Lon Strickler of Phantoms and Monsters was contacted by a witness on February 25th to report the sighting of a winged being she had seen that morning at around 5:30 a.m.
Strickler spoke to the woman over the phone.
[The witness] was traveling west on Creek Road on her way to work. As she approached the Turtle Creek bridge she observed a large winged being that she described as a ‘flying witch.’ The being was at a tree-top altitude and was gliding in her direction. It was early dawn, but enough light was available for [her] to make out a form.
The winged being suddenly descended towards [her] car and barely missed colliding with the hood. [She] described that the being’s wingspan was much wider than her car and that the body was a ‘brownish’ color, like a ‘paper bag.’ The body looked feminine and slight. The wings were bat-shaped and very large. She never noticed the wings flapping. The speed in which it descended was ‘not natural.’ The face was unremarkable, almost ‘blank.’ [She] noted that she swerved and almost hit the guard rail.
[The witness] did not notice where the winged being flew to after the encounter. [She] is of Hispanic descent and stated that the being looked similar to a ‘witch’ that was described to her as a child. [She] was quite upset and worried that she may encounter this being in the future.
The witness’ identification of the creature as a “witch,” may be related to legends of the Lechuza. In Mexican folklore a Lechuza is an old woman—often a witch, or ‘bruja’—who can turn into a giant, black bird. In most stories, the bird is an owl, but sometimes it is described as an eagle.
The bridge crossing Turtle Creek is less than 50 miles west of Lake Michigan, and around 30 miles southwest of the site of a 2017 winged entity sighting that occurred in Mukwonago, Wisconsin.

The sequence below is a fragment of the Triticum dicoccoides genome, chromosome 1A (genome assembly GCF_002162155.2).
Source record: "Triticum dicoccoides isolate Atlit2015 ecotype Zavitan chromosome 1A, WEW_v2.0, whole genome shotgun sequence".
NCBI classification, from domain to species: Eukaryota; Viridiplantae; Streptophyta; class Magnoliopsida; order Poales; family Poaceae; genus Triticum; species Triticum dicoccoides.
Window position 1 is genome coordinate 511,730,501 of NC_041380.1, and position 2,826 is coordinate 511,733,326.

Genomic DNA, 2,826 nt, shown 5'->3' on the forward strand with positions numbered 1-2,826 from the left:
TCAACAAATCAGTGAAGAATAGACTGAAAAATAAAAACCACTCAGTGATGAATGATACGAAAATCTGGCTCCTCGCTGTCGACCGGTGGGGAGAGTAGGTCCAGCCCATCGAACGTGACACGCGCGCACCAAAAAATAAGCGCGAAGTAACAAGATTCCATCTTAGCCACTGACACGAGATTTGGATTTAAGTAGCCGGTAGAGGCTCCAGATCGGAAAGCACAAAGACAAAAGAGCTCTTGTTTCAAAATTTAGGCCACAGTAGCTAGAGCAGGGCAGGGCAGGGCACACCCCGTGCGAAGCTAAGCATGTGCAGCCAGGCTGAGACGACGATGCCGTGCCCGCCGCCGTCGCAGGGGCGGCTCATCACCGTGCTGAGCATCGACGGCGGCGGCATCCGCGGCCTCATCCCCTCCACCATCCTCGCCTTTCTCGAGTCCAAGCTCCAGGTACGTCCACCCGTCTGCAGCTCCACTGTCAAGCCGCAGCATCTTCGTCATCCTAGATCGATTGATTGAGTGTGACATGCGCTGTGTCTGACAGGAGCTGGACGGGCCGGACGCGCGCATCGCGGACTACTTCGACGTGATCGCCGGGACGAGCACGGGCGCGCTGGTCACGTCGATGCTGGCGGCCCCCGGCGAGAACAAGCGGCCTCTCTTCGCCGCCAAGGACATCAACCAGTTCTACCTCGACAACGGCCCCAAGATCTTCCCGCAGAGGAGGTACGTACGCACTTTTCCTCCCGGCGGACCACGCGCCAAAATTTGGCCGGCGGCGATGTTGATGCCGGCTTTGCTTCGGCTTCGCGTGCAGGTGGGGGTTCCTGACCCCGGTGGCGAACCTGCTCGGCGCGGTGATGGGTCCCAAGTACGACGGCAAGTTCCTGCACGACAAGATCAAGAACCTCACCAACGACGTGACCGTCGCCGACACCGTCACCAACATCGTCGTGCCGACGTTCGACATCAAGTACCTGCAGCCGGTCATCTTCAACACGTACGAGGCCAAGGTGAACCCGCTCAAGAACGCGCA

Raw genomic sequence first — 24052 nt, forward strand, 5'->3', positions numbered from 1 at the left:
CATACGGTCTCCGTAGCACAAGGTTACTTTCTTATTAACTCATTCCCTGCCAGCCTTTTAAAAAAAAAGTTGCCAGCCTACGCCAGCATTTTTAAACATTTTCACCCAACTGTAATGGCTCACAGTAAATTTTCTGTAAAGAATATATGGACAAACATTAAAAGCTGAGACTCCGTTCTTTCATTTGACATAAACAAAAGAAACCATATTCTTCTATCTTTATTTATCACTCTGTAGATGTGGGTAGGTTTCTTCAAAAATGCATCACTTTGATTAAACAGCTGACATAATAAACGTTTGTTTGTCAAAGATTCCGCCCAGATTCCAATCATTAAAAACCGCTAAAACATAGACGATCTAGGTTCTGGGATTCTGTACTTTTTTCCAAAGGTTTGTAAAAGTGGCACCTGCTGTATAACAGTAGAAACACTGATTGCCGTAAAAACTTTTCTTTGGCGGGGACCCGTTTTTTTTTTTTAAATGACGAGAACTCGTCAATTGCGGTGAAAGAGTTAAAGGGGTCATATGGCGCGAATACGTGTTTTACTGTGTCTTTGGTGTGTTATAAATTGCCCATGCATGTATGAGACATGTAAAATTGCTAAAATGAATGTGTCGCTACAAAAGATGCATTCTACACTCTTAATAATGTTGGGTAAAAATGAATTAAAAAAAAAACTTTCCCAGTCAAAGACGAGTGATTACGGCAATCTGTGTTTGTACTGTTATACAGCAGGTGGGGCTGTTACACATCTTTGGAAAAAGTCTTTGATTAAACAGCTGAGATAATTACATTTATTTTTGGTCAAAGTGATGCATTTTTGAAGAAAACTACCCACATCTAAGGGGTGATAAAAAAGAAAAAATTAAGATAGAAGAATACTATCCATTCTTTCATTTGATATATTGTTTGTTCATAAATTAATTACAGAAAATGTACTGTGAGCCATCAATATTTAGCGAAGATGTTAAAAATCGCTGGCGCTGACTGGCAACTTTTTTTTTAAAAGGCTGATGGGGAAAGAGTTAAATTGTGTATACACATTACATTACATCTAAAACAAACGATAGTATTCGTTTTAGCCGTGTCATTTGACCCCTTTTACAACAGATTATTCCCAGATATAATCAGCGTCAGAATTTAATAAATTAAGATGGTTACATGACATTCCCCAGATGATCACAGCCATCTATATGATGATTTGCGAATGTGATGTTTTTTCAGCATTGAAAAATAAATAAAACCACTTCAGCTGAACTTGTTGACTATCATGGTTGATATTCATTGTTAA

After consulting with Strickler, the Singular Fortean Society opted not to contact this witness.
Contact information for witnesses is routinely shared between Strickler and the Society, but in this case Strickler mentioned that he had not initially secured permission from the witness for other investigators to contact her.
He spoke to the witness again, but she was reluctant to discuss the matter further.
Strickler described the witness as “skittish,” and added she told him that “she is afraid that the more she talks about it, the more likely it will come for her.”
Based on that assessment, and the Singular Fortean Society’s commitment to the comfort and safety of witnesses, it was decided that she was better left alone for the time being.
However, if the witness sees this article and would like to speak to the Society—or there are other witnesses in the area who would like to share their experiences—then they are encouraged to reach out through the Singular Fortean Society’s contact page; a link to that page is listed below.
This is the latest in a string of flying creature sightings around Lake Michigan that ostensibly began in the spring of 2017, but more historical accounts are being reported as more people become aware of the phenomenon. Many of the sightings have taken place near the lakefront in Chicago within a few miles of Lake Michigan, although increasingly reports are coming from within a few hundred mile radius surrounding the great lake—including every state bordering it. The sightings generally take place in the evening or at night, often in or near a park, and around water. Witnesses consistently describe a large, gray-or-black bat or bird-like creature—although in a small number of cases the creature was described as insect-like—sometimes with glowing or reflective red, yellow, or orange eyes; and humanoid features such as arms and legs are often reported. Many of the sightings are also of something seen only briefly or are described only as a flying creature with few details, which leaves open the possibility that a large bird or bird-like being could explain some encounters.